HUNTSVILLE, Ala. -- A proposed lottery didn't get through the Alabama Legislature in 2019, but 2020 could be in play.
"There will be a lottery bill that will come up again," House Speaker Mac McCutcheon told WHNT News 19 Friday.
McCutcheon says a serious lottery debate will require addressing two major issues.
"One is the need for revenue in the state," he said. "Is the lottery going to be a revenue producer for our state that we can use?"
Then it gets complicated. There are other gambling interests in Alabama, and they have influence with legislators.
"You've got the Poarch Creek Indians' interest in the state," McCutcheon said. "Is there an option there for a compact? And could that produce revenue for the state?"
Right now, the Poarch Band of Creek Indians operate three gaming facilities in Alabama. A compact with the tribe would allow it to expand in exchange for new tax dollars for the state.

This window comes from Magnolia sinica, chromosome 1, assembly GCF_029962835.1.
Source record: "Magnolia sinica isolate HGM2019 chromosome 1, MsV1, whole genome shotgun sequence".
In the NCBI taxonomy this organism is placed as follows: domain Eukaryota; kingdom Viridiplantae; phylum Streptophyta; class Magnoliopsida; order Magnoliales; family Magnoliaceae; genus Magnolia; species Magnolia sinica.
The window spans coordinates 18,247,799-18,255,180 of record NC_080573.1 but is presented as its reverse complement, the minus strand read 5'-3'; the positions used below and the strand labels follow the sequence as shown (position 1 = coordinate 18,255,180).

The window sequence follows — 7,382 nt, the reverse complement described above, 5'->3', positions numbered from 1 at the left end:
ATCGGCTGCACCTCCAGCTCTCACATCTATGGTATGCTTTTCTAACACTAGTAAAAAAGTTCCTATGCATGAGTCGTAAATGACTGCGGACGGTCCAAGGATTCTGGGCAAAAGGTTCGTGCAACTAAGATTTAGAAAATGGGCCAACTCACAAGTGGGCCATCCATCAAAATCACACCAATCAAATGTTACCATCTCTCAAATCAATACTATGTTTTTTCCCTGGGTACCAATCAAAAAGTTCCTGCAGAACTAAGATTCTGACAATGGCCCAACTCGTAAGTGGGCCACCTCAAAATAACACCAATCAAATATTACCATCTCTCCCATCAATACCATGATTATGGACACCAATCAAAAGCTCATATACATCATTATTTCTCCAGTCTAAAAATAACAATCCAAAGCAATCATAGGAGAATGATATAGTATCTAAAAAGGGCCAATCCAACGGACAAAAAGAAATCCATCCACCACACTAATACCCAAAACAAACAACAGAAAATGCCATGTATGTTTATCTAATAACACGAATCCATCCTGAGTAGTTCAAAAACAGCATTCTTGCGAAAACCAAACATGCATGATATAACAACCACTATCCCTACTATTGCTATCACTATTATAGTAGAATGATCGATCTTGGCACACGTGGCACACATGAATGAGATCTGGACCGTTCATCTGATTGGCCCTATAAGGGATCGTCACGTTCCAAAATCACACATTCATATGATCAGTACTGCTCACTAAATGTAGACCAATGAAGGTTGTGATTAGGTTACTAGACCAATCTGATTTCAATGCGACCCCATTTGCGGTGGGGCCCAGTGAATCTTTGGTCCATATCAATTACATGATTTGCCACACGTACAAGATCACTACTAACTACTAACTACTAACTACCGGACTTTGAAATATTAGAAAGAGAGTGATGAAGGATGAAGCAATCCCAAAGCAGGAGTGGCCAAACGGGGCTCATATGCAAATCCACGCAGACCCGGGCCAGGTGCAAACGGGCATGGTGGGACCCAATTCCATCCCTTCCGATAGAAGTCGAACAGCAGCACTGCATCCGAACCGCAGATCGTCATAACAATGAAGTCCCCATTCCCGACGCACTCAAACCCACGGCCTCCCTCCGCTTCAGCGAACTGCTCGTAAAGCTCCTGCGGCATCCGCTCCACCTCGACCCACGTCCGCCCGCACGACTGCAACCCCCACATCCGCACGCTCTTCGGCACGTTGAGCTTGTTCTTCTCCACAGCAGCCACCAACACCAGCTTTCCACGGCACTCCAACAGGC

The counties with bingo machines also factor in, with their legislative ideas.
"Like your Greenetrack, Victoryland, Jefferson County issues. You've got those little pockets," McCutcheon said.
So how far does it go?
"When you talk about the lottery, you have to make sure that you're opening up the door to the word 'gambling,'" McCutcheon said. "And if you're going to talk about gambling, you can't say, 'I'm against gambling, but I'm for a lottery.'"
But McCutcheon said both the Alabama House and Senate have shown they can pass a straightforward, "clean lottery bill."
He believes if a lottery bill passes the Legislature and ends up on the ballot, it will be clear what voters are being asked to decide.
"I think the lottery for the vote of the people will be a clean bill," McCutcheon added. "But, can we talk about that separate from the gambling issue?"